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Colombian judge uses ChatGPT in ruling, triggers debate

AI caused moral panic in law as people feared robots would replace judges

ChatGPT The logo for OpenAI, the maker of ChatGPT | AP

With ChatGPT gaining popularity and many switching to the OpenAI, it has paved way for many debates as well. In its latest, a judge in Colombia has triggered a debate by admitting the usage of ChatGPT while deciding on a case. The judge reportedly used the artificial intelligence tool while deciding whether an autistic child's insurance should cover all of the costs of his medical treatment.

To support his decision, the judge Juan Manuel Padilla used precedent from previous rulings.

Padilla is a judge in the Caribbean city of Cartagena. He concluded the entirety child's medical expenses and transport costs should be paid by his medical plan as his parents could not afford them.

The inclusion of Padilla's conversations with ChatGPT in the ruling has triggered a controversy.

The legal documents show Padilla asked ChatGPT the precise legal matter at hand: “Is an autistic minor exonerated from paying fees for their therapies?”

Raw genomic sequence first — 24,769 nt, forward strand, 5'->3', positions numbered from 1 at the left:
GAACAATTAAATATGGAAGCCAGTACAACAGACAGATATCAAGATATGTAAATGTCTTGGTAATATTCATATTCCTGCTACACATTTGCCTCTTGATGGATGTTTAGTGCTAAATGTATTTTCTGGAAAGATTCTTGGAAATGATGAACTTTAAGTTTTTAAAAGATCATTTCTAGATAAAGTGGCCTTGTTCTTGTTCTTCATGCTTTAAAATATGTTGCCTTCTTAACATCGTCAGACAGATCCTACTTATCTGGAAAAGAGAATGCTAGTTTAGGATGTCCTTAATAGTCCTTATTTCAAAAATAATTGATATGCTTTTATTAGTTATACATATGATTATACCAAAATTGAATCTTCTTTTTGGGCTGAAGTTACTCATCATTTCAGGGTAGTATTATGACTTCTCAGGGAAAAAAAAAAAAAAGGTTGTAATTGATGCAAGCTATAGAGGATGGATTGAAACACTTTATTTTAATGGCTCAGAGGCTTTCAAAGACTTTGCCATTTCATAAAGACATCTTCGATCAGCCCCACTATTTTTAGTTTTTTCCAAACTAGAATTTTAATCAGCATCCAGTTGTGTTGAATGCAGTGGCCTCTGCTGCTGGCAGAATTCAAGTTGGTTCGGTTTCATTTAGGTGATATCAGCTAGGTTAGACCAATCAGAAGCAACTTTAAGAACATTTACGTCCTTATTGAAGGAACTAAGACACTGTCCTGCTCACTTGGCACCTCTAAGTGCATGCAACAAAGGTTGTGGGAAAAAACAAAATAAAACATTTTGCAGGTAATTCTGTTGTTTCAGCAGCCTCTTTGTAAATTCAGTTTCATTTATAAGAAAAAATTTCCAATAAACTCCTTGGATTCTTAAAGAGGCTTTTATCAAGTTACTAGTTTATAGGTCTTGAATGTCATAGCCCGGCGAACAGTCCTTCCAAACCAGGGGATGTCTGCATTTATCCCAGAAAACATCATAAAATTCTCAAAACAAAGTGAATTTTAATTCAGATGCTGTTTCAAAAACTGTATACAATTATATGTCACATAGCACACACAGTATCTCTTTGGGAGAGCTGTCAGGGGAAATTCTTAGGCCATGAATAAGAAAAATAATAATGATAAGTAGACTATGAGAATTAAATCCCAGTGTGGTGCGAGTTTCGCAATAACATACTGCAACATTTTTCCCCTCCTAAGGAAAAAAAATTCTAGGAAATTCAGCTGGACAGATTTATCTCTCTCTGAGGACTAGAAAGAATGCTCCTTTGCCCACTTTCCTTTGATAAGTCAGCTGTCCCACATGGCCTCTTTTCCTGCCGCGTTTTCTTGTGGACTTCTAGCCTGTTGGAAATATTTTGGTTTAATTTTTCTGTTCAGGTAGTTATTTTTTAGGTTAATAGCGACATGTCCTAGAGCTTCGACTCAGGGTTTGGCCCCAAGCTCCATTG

ChatGPT's response corresponded the judge's final decision: "Yes, this is correct. According to the regulations in Colombia, minors diagnosed with autism are exempt from paying fees for their therapies."

Padilla faced strong criticism from his peers after the use of the AI.

ChatGPT is equipped by large amounts of data and computing techniques to make predictions to string words together in a meaningful form of answers to the question.

The recent use of AI in law has triggered panic among the lawyers and judges whether it would replace them with robots.

However, Padilla defended his use of technology, suggesting it could make Colombia's legal system more efficient.

Padilla told Blu Radio on Tuesday that ChatGPT and other such programs could be useful to "facilitate the drafting of texts" but "not with the aim of replacing" judges.

Padilla also said that by asking questions to the application, we do not stop being judges.

Colombia in 2022 approved a law that suggests that public lawyers should use technologies where possible to make their work more efficient.

Octavio Tejeiro, a judge in Colombia's supreme court, said AI caused moral panic in law as people feared robots would replace judges.

"the justice system should make the most of technology as a tool but always while following ethic and taking into account that the administrator of justice is ultimately a human being. It must be seen as an instrument that serves the judge to improve his judgment," Tejeiro told the Guardian.